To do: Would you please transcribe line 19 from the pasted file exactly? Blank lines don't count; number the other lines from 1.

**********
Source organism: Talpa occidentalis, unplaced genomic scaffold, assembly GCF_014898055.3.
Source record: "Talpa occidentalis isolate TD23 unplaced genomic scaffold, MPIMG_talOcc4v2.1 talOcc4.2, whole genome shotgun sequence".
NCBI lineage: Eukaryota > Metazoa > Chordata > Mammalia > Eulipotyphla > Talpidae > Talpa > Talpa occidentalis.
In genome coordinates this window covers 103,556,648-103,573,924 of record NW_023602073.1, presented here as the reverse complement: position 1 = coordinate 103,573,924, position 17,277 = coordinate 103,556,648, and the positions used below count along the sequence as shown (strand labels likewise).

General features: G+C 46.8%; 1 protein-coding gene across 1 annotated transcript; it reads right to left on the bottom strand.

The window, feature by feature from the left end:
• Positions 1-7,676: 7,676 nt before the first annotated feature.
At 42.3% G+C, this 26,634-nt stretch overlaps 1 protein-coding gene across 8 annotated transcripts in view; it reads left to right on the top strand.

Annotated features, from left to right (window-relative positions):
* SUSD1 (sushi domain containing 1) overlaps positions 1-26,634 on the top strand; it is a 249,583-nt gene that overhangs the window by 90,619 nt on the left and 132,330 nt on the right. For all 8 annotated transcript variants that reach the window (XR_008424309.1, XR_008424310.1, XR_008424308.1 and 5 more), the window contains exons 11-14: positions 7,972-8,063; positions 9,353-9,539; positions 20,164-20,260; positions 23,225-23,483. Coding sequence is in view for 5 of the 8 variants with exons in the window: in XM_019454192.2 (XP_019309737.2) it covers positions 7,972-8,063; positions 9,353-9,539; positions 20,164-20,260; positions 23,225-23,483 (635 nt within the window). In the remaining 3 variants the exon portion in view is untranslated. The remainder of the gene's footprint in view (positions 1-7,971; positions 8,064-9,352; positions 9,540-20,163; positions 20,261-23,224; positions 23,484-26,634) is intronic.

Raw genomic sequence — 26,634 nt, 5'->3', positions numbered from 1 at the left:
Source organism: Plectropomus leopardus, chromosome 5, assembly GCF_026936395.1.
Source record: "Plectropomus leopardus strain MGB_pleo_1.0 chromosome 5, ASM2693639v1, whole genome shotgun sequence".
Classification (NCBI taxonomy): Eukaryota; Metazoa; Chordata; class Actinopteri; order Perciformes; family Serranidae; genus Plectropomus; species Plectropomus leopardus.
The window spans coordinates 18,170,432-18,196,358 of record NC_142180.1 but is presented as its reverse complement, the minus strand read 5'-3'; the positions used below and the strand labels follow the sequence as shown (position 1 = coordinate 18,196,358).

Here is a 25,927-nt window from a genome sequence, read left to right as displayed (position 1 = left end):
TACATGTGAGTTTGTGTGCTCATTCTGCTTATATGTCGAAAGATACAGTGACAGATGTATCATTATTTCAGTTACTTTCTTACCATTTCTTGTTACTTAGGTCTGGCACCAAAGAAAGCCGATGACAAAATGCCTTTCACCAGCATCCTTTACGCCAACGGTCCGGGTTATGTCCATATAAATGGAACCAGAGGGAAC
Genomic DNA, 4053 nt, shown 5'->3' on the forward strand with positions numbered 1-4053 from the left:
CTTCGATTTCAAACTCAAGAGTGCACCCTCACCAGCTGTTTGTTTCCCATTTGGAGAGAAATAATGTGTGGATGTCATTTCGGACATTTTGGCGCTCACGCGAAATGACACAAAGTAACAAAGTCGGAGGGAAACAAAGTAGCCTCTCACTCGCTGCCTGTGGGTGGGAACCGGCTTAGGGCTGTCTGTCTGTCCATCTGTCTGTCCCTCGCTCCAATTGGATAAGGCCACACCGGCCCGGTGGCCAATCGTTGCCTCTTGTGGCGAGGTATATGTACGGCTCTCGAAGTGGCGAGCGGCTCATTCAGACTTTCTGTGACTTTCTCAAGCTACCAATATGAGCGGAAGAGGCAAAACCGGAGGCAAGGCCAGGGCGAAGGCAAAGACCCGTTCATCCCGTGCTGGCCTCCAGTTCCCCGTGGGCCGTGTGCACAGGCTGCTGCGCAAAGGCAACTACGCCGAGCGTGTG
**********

CTTCGATTTCAAACTCAAGAGTGCACCCTCACCAGCTGTTTGTTTCCCATTTGGAGAGAAATAATGTGTGGATGTCATTTCGGACATTTTGGCGCTCACGCGAAATGACACAAAGTAACAAAGTCGGAGGGAAACAAAGTAGCCTCTCACTCGCTGCCTGTGGGTGGGAACCGGCTTAGGGCTGTCTGTCTGTCCATCTGTCTGTCCCTCGCTCCAATTGGATAAGGCCACACCGGCCCGGTGGCCAATCGTTGCCTCTTGTGGCGAGGTATATGTACGGCTCTCGAAGTGGCGAGCGGCTCATTCAGACTTTCTGTGACTTTCTCAAGCTACCAATATGAGCGGAAGAGGCAAAACCGGAGGCAAGGCCAGGGCGAAGGCAAAGACCCGTTCATCCCGTGCTGGCCTCCAGTTCCCCGTGGGCCGTGTGCACAGGCTGCTGCGCAAAGGCAACTACGCCGAGCGTGTG